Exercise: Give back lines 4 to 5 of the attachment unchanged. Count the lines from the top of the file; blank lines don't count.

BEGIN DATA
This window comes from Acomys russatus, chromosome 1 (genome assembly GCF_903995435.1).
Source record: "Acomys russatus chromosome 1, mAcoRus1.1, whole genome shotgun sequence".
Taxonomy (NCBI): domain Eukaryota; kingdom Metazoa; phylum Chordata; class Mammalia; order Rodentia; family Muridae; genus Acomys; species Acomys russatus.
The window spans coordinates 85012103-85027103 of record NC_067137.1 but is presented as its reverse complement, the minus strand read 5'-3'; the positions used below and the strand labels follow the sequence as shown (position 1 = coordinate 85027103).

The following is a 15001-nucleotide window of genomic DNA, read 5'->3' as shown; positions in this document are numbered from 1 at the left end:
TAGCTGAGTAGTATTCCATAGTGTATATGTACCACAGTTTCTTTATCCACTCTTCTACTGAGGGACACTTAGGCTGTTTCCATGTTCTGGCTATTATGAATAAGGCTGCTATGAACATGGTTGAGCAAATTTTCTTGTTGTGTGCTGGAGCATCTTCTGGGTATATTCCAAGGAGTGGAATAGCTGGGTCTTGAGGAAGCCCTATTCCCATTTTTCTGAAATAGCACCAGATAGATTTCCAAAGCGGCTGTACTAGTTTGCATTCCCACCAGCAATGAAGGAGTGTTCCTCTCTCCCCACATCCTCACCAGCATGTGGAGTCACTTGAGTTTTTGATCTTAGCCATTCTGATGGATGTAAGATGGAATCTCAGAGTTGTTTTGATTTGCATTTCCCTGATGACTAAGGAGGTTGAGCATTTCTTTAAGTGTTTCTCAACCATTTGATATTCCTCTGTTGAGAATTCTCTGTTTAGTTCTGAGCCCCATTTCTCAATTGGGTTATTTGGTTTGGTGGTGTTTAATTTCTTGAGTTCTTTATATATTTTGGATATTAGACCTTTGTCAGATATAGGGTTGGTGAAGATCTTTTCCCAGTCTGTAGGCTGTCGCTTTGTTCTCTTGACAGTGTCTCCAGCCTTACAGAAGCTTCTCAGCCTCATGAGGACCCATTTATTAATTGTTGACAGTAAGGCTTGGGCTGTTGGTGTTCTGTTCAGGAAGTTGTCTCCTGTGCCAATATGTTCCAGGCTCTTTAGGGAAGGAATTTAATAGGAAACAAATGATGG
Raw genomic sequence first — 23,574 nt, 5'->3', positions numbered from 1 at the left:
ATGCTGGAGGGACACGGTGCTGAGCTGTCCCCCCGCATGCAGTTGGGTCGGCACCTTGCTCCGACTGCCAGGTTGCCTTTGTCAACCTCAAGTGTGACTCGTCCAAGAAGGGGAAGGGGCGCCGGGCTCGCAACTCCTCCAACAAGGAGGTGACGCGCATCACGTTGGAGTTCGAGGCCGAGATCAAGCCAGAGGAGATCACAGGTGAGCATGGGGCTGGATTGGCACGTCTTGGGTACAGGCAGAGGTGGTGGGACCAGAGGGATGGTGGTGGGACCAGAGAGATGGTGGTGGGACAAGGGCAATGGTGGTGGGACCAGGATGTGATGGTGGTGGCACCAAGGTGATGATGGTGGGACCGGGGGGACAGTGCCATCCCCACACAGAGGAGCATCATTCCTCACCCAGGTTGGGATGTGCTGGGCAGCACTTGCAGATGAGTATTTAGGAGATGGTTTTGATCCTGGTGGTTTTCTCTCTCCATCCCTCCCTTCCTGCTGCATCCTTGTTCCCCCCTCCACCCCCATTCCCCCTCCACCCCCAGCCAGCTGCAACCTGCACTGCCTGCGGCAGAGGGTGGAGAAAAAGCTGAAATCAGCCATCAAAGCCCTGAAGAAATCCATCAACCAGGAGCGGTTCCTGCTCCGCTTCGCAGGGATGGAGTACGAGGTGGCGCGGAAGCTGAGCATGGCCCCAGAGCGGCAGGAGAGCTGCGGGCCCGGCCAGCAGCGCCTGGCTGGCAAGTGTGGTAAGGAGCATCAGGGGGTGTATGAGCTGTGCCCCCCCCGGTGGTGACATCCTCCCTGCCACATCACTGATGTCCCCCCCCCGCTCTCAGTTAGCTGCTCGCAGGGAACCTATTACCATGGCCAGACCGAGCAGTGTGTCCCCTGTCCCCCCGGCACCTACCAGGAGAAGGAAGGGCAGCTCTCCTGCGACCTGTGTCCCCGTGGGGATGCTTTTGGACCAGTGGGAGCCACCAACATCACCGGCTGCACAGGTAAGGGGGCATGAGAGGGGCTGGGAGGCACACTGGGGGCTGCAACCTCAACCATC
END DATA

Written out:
The window spans coordinates 85012103-85027103 of record NC_067137.1 but is presented as its reverse complement, the minus strand read 5'-3'; the positions used below and the strand labels follow the sequence as shown (position 1 = coordinate 85027103).

The following is a 15001-nucleotide window of genomic DNA, read 5'->3' as shown; positions in this document are numbered from 1 at the left end: